So I work my back and forth process, putting on a layer, taking off part of another, adding a bit of drawing or sgraffito. I am building a painting. I am constructing and describing a life.


What Being A Caregiver Has Taught Me About Art (Part II)

Detail, “Cross to Bear,” ©Patricia Steele Raible, 2018, Mixed Media on Deep Wood Panel


No matter how hard you try, you may not always get it right. Two years ago my mother who has dementia with Lewy Bodies (LBD) was at a relatively steady point. I forgot about how the disease tends to “ebb and flow.” So I readily agreed when her doctor suggested changing the medication that helped prevent hallucinations. At the time I was her Power of Attorney (POA) and her Healthcare Power of Attorney. I managed her money and usually just provided input on her healthcare. The hope was that if she was unable to make decisions, I would be in place to do so.

Results May Vary

In order to change her medication, my mother had to come off the current medication for at least a week or 10 days. But once she was off the medication, my mother declared she was “cured.” She refused to take any substitutes. This resulted in increasing paranoia and inappropriate, almost aggressive behavior. As HCPOA I did not have the power to correct this, and she became increasing agitated even with the staff at the assisted living facility. She even became convinced I was stealing her money.

To calm her fears, I (along with other family and professionals) tried many things. We brought out copies of her “papers.” She was showed bank statements and financial records. Everyone assured her that all was in order. I’d like to tell you that all was well in the end, that she began taking medication that helped control the paranoia, that she started trusting me again. But there was much more to come.

It May Be A Bumpy Ride

Someone with LBD will not get better. Their decision-making and ability to understand complex problems will only decrease over time, even if their memory remains mostly intact. And without the correct medication for them, they are more likely to be paranoid and have hallucinations. It is important that that family take legal action early and find the right person to be guardian. While the process varies from state to state and county to county, it is not easy. In some jurisdictions family is rarely appointed.

Often the person with dementia strikes out at those closest, accusing them of acts they have not committed (Of course, this must be verified because unfortunately it does happen). But for the innocent caregiver, this is frustrating, embarrassing, and time-consuming. And yes, it’s like a “slap in the face.” The person with dementia may even seek legal counsel. They may call social services. They may also call the police. Each time the response must be immediate, careful, and blameless. Careful documentation and thoughtful observation are the key here, as well as much patience with the process.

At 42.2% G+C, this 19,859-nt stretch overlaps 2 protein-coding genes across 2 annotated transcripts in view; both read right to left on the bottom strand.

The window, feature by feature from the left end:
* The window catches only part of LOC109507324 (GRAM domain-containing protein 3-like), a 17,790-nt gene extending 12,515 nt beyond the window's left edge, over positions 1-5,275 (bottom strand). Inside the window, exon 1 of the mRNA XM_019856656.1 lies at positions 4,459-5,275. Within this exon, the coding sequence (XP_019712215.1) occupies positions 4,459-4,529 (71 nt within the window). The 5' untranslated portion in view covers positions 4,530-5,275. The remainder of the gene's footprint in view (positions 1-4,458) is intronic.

Once You Gain Altitude…

Art is very similar. Every encounter, every challenge connects you more closely. You may work diligently on a piece, sometimes painting over portions, other times sanding the entire board down and starting again. But every once in a while, even as tenacious as I am, I have admit my efforts will not work—at least not in this way on this particular piece. It especially hard to start on the same painting again when you feel you have just failed. Some times I wait and give myself space to figure how I might compose the piece differently—what I liked about the piece, what needed to be changed.

In the case of my mother, I ran to my studio and shut the door. I applied quinacridone gold (my favorite) to a canvas and hired an attorney. I tore pieces of old drawings and outdated books and hired a geriatric care manager. I applied layer after layer to numerous pieces of art and went to court along with my mother, her aide, and her guardian ad litem. Luckily, after almost three months and a postponement, all agreed on the need for a guardian.

Sometime even when creating art, or maybe especially when creating art, we have to do things we aren’t comfortable doing—because deep down we know we must. It may mean many wrong pathways, but in the end, there is nothing else we could do.


What Being A Caregiver Has Taught Me About Art (Part I)

watertimpani1 2017MKRcafe
“Water Timpani,” 48″ x 6″ square, Four-sided painting, mixed media on wood

Making Connections

You create your best art when you are focused, motivated, and care about your work. I can photograph beautiful waterfalls, lovely sunsets, and expansive views of oceans and be truly moved by these natural wonders. But my best work is not capturing the light or the movement of the water, but rather making connections—personal connections. Connections with places, sounds, smells, and memories.